19. Your Lordships were told that the Solicitors' Indemnity Fund, which not infrequently has to compensate mortgage lenders who have made loans on the strength of fraudulent statements by partners or employees of solicitors whom the fund has insured, has some concern about the rule that contributory negligence is no defence to a claim in deceit. For example, in Nationwide Building Society v Richard Grosse & Co  Lloyd's Rep PN 348 Blackburn J said that if contributory negligence had been a defence, he would have held that the plaintiff building society was two-thirds to blame and in Nationwide Building Society v Balmer Radmore  Lloyd's Rep PN 558 he would have said that it was three-quarters to blame. It is easy to see that a rule based upon moral disapproval of fraud is less attractive when the fraudster is not the person paying the damages. But the answer, in my opinion, is not to improve the position of fraudsters but to amend the terms upon which public indemnifiers like the fund are liable: compare paragraph 13(d) of the Criminal Injuries Compensation Scheme 2001.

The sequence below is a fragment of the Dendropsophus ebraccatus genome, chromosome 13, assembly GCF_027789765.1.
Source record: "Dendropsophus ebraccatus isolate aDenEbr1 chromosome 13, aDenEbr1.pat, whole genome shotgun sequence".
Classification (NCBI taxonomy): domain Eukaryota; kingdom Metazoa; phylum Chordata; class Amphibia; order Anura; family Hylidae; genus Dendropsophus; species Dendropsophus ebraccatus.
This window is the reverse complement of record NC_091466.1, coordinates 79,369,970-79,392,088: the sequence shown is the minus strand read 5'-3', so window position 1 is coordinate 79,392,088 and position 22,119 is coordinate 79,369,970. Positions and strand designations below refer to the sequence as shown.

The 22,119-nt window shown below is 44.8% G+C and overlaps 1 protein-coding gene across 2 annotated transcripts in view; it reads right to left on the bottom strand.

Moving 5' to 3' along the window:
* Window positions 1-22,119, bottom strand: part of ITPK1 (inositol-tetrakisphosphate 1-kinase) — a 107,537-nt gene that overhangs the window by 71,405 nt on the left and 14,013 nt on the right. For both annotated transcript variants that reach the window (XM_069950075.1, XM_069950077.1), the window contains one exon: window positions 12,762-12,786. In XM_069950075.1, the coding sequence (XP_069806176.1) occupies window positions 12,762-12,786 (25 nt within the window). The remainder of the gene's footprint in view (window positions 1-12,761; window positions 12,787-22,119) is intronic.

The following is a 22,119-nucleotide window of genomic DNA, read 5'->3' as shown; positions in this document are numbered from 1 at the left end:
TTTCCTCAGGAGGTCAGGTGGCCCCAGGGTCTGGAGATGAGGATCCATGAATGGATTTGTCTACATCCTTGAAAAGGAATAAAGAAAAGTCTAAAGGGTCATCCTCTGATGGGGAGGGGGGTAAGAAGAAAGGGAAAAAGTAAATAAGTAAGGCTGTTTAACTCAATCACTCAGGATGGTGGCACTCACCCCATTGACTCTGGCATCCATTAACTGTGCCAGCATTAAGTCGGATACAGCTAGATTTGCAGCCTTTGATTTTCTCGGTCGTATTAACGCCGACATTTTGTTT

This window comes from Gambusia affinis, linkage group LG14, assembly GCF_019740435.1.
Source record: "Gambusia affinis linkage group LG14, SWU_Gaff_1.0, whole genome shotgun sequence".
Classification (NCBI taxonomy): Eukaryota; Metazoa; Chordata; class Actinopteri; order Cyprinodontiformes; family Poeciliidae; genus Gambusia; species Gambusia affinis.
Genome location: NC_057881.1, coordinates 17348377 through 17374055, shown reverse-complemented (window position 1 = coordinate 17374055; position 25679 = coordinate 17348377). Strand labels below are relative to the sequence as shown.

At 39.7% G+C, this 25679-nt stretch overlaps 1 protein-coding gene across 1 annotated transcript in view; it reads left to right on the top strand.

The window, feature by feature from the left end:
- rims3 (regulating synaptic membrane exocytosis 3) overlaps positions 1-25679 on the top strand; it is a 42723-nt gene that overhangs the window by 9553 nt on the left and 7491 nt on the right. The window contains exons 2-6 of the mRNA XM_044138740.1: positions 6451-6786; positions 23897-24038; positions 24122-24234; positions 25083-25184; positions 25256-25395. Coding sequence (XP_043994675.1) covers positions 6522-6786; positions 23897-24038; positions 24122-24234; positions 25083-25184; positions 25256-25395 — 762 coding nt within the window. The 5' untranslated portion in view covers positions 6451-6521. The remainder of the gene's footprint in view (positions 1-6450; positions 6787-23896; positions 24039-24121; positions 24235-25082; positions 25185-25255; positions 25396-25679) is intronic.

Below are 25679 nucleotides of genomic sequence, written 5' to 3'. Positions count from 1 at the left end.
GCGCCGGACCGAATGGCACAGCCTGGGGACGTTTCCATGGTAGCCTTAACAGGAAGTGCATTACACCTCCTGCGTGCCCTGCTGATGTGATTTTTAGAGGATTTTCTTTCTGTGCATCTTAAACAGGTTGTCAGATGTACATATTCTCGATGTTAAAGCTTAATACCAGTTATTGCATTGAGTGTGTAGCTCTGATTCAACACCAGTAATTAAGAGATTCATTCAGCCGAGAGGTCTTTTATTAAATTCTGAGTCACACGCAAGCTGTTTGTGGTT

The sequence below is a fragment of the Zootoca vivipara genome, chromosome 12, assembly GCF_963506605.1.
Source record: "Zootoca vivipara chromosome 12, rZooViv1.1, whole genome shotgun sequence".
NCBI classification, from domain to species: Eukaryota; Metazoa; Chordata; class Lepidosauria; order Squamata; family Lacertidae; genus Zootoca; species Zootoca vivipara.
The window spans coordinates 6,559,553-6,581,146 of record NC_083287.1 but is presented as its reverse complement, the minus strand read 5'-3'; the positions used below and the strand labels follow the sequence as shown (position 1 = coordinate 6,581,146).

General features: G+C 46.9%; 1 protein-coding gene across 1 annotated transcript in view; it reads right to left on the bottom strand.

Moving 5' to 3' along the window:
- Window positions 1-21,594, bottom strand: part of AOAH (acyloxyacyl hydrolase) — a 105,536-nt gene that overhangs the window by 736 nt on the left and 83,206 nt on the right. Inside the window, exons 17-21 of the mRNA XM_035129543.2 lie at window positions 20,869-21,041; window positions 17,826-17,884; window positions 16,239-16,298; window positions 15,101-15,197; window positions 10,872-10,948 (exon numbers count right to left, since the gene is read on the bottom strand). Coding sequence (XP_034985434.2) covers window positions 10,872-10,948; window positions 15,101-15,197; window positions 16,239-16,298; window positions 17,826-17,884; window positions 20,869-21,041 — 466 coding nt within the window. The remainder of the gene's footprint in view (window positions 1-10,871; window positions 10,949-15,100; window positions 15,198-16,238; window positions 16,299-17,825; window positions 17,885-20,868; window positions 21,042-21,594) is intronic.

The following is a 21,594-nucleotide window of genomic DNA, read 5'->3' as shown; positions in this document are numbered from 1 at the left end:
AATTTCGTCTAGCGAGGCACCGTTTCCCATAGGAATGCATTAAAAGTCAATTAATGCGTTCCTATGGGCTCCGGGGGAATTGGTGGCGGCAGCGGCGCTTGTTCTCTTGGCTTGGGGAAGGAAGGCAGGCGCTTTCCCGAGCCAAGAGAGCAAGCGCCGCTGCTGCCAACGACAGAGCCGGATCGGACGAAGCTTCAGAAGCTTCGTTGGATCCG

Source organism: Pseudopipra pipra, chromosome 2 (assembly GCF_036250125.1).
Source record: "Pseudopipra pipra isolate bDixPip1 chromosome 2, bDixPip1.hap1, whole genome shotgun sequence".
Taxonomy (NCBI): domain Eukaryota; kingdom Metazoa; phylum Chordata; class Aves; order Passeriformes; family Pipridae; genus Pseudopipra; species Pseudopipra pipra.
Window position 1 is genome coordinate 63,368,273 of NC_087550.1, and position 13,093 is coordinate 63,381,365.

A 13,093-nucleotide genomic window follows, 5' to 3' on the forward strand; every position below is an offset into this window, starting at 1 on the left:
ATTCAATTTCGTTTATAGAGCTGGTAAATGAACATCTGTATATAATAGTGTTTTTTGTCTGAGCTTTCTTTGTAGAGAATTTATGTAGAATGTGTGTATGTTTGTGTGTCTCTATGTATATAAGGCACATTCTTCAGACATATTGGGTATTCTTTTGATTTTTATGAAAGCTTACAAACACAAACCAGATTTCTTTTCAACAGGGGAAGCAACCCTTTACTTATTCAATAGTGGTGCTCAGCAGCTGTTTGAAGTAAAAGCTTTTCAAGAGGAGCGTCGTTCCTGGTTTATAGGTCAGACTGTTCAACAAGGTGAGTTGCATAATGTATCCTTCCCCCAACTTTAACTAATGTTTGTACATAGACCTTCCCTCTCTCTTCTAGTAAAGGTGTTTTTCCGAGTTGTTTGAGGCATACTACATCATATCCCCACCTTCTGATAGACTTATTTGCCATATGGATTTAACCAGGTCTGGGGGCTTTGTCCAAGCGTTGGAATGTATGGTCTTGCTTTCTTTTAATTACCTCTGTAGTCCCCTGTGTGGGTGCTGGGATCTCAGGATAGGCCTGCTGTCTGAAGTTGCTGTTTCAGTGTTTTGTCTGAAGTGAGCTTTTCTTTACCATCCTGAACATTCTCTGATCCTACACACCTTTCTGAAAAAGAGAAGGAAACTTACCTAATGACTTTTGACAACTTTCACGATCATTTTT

20. My Lords, I come next to the question of whether Mr Mehra was liable for his deceit. To put the question in this way may seem tendentious but I do not think that it is unfair. Mr Mehra says, and the Court of Appeal accepted, that he committed no deceit because he made the representation on behalf of Oakprime and it was relied upon as a representation by Oakprime. That is true but seems to me irrelevant. Mr Mehra made a fraudulent misrepresentation intending SCB to rely upon it and SCB did rely upon it. The fact that by virtue of the law of agency his representation and the knowledge with which he made it would also be attributed to Oakprime would be of interest in an action against Oakprime. But that cannot detract from the fact that they were his representation and his knowledge. He was the only human being involved in making the representation to SCB (apart from administrative assistance like someone to type the letter and carry the papers round to the bank). It is true that SCB relied upon Mr Mehra's representation being attributable to Oakprime because it was the beneficiary under the credit. But they also relied upon it being Mr Mehra's representation, because otherwise there could have been no representation and no attribution.